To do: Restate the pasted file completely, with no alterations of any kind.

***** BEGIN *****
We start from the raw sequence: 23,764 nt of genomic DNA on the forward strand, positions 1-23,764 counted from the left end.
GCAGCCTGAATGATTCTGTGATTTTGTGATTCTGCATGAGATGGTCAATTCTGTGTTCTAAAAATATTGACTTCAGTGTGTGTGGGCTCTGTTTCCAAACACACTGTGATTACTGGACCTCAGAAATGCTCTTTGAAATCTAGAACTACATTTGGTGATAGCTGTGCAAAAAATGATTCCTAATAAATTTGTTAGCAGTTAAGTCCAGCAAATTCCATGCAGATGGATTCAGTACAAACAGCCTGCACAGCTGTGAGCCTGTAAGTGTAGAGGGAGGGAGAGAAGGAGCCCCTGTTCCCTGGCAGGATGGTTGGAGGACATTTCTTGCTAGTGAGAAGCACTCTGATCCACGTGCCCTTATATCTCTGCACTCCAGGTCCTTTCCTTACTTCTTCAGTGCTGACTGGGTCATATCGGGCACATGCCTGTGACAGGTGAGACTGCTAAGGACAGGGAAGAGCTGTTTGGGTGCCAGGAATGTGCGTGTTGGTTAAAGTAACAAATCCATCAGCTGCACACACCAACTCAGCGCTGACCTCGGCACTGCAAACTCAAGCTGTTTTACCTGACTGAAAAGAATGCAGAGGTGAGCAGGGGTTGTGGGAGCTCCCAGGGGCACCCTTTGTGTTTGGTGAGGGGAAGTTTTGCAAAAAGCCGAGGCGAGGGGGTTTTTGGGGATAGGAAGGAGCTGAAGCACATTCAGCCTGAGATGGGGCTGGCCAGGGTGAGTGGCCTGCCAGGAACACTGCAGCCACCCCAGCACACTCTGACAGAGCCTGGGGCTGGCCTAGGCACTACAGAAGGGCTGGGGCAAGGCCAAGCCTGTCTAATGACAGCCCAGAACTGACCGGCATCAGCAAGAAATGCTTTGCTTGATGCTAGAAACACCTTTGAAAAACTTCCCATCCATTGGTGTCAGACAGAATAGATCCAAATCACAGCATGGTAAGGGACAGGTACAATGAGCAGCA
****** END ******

We start from the raw sequence: 23,764 nt of genomic DNA on the forward strand, positions 1-23,764 counted from the left end.
GCAGCCTGAATGATTCTGTGATTTTGTGATTCTGCATGAGATGGTCAATTCTGTGTTCTAAAAATATTGACTTCAGTGTGTGTGGGCTCTGTTTCCAAACACACTGTGATTACTGGACCTCAGAAATGCTCTTTGAAATCTAGAACTACATTTGGTGATAGCTGTGCAAAAAATGATTCCTAATAAATTTGTTAGCAGTTAAGTCCAGCAAATTCCATGCAGATGGATTCAGTACAAACAGCCTGCACAGCTGTGAGCCTGTAAGTGTAGAGGGAGGGAGAGAAGGAGCCCCTGTTCCCTGGCAGGATGGTTGGAGGACATTTCTTGCTAGTGAGAAGCACTCTGATCCACGTGCCCTTATATCTCTGCACTCCAGGTCCTTTCCTTACTTCTTCAGTGCTGACTGGGTCATATCGGGCACATGCCTGTGACAGGTGAGACTGCTAAGGACAGGGAAGAGCTGTTTGGGTGCCAGGAATGTGCGTGTTGGTTAAAGTAACAAATCCATCAGCTGCACACACCAACTCAGCGCTGACCTCGGCACTGCAAACTCAAGCTGTTTTACCTGACTGAAAAGAATGCAGAGGTGAGCAGGGGTTGTGGGAGCTCCCAGGGGCACCCTTTGTGTTTGGTGAGGGGAAGTTTTGCAAAAAGCCGAGGCGAGGGGGTTTTTGGGGATAGGAAGGAGCTGAAGCACATTCAGCCTGAGATGGGGCTGGCCAGGGTGAGTGGCCTGCCAGGAACACTGCAGCCACCCCAGCACACTCTGACAGAGCCTGGGGCTGGCCTAGGCACTACAGAAGGGCTGGGGCAAGGCCAAGCCTGTCTAATGACAGCCCAGAACTGACCGGCATCAGCAAGAAATGCTTTGCTTGATGCTAGAAACACCTTTGAAAAACTTCCCATCCATTGGTGTCAGACAGAATAGATCCAAATCACAGCATGGTAAGGGACAGGTACAATGAGCAGCA